During placebo administration, 5 women with past PMD (36%) and none of the control women had clinically significant depression based on self-rating depression scores (CES-D scores) of 16 or higher. During double-blind estradiol therapy, no woman had CES-D scores at that level (Fisher exact test, P < .001). Including women who met our criterion scores for subsyndromal depression (ie, CES-D scores ≥8), depressive symptoms were reported in a total of 11 women (79%) with past PMD during placebo, 1 woman (8%) with past PMD receiving double-blind estradiol, and 1 woman (7%) from each control group who were randomized to either placebo or estradiol (Fisher exact test, P < .001 for all comparisons). No significant differences were observed between women with past PMD and control women in the numbers reporting either hot-flush severity of 2 (minimal) or more or menstrual bleeding during administration of placebo (Fisher exact text, P > .99 for all comparisons). In the double-blind phase of the trial, the numbers of participants with past PMD and control women who reported hot-flush severity of 2 or more during placebo use did not differ significantly from those receiving estradiol (Fisher exact test, P = .17 and P = .22 for past PMD and control women, respectively). Seven-day mean scores of hot-flush severity of 2 (minimal) or more during the 3 weeks of placebo administration in women with past PMD were 5 women (36%) for both daytime and nighttime; in control women, the numbers were 3 women (20%) for both daytime and nighttime. One woman with past PMD reported severity scores of 2 or more during double-blind estradiol administration. There were no significant differences between women with past PMD and control women during use of placebo in the number reporting menstrual bleeding (1 and 2 women, respectively) (Fisher exact test, P values ranged from .20 to >.99). Finally, the numbers of women reporting vaginal bleeding did not differ significantly either during the open-label and double-blind conditions or between the randomized placebo and estradiol groups (Fisher exact test, P > .99 for all comparisons). Neither the change in CES-D scores from open-label estradiol to placebo nor the maximum CES-D score during placebo use correlated with the absolute change (ie, difference between open-label estradiol and placebo) in the plasma levels of either estradiol or FSH.
During perimenopause, the incidence of depression increases and predicts increased all-cause and cardiovascular mortality.29 The possible role of ovarian steroids in the onset of PMD is only indirectly suggested by the temporal coincidence of changes in reproductive function and mood symptoms as well as by reports13-15 of the short-term efficacy of estradiol in this condition. In the present study, we attempted to determine whether sudden, blinded withdrawal of estradiol would precipitate depressive symptoms and whether the withdrawal would do so differentially in women with a history of PMD. Our findings support both predictions. Estradiol withdrawal precipitated depressive symptoms in women with a history of PMD (although the mean depressive symptom scores remained within the normal ranges), but no depressive symptoms were seen after estradiol withdrawal in women with no history of PMD. Furthermore, depressive symptoms did not emerge in women with past PMD who continued to receive estradiol. The recurrence of depressive symptoms in women with past PMD occurred in the absence of differences in several measures that could influence mood including baseline clinical characteristics (other than PMD), the severity of daytime/nighttime hot flushes, and plasma hormone levels after estradiol withdrawal. The lack of depressive symptoms in the control women despite identical hormone manipulation (and similar levels of hot flushes and plasma estradiol levels) demonstrates that estradiol withdrawal differentially affects central nervous system function in some women so as to render them susceptible to depression. This finding suggests that perimenopausal changes in estradiol levels can trigger depression, but only in the susceptible subgroup.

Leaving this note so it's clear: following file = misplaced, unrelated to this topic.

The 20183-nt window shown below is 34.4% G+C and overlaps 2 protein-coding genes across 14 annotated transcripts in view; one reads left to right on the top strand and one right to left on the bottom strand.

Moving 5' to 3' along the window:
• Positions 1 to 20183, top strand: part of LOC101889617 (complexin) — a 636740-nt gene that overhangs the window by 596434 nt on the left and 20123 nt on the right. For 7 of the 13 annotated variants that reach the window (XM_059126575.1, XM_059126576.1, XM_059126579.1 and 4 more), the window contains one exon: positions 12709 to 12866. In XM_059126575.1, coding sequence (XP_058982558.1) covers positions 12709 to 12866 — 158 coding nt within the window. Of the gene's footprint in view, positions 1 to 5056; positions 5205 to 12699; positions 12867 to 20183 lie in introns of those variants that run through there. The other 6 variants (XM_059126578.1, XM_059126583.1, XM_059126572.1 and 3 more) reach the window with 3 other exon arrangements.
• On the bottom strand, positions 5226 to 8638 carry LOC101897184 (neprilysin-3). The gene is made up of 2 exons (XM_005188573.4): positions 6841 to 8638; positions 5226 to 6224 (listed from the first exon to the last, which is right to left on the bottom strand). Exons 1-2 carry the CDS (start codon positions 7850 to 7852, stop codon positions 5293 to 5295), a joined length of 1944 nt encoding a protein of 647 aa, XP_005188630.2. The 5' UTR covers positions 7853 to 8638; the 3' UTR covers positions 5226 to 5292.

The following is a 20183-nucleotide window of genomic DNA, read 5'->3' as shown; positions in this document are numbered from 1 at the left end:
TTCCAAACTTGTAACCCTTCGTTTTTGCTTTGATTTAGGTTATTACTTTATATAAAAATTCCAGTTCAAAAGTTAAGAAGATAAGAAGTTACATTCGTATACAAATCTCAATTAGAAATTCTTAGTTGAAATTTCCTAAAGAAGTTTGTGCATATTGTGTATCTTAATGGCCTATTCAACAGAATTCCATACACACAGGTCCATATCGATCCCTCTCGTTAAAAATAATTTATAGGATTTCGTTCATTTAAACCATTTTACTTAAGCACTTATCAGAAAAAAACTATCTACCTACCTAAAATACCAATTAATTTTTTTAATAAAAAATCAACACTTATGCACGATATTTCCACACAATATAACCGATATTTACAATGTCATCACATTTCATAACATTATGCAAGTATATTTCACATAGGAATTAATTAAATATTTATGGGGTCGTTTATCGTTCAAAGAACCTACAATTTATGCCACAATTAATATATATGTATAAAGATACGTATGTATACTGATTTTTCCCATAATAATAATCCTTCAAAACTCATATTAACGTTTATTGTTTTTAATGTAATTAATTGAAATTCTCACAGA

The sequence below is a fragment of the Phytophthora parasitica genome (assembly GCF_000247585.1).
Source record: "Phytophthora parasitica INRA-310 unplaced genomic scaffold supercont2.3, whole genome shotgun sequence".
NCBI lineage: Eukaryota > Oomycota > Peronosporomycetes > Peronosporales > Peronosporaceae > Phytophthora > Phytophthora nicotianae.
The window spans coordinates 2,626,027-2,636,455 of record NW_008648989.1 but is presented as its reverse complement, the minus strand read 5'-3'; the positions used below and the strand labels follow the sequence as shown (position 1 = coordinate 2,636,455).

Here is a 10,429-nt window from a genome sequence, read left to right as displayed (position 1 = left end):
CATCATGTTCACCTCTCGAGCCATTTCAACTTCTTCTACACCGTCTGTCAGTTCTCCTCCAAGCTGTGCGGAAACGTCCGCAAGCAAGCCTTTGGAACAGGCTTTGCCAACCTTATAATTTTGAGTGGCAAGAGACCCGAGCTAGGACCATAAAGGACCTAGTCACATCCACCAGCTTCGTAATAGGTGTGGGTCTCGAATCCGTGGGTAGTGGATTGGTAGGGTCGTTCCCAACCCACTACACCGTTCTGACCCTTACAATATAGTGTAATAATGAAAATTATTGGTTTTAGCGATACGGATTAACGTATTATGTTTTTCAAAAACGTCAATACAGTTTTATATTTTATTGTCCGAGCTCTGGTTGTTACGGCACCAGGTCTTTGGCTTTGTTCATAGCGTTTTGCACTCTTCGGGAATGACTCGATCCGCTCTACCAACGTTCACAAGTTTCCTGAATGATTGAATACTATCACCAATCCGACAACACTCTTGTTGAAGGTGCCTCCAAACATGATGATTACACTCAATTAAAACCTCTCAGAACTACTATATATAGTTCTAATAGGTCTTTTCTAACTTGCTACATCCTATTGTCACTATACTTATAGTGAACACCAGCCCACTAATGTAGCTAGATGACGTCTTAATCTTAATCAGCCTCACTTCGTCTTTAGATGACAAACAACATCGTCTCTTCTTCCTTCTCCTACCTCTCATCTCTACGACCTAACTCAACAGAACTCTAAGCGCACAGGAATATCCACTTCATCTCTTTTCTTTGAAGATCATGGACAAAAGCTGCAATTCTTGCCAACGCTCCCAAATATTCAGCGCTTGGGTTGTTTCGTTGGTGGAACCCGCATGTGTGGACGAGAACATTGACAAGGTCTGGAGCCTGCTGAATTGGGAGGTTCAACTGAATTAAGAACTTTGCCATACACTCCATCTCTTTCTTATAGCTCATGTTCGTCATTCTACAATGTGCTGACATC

Our experiment failed to model distinct elements of the natural course of menopause, including the marked variability and higher peak levels of estradiol secretion.30,31 Nonetheless, our study demonstrated the ability of withdrawal of estradiol, even from relatively lower levels (ie, relative to the high plasma levels reported30-33 in some perimenopausal women), to precipitate depressive symptoms in women with a history of PMD. Previous clinic-based studies34,35 found no beneficial effects of differing rates of tapering of HT on the emergence of withdrawal symptoms, suggesting that the rate of estradiol withdrawal would not influence the onset of estradiol withdrawal-induced symptoms.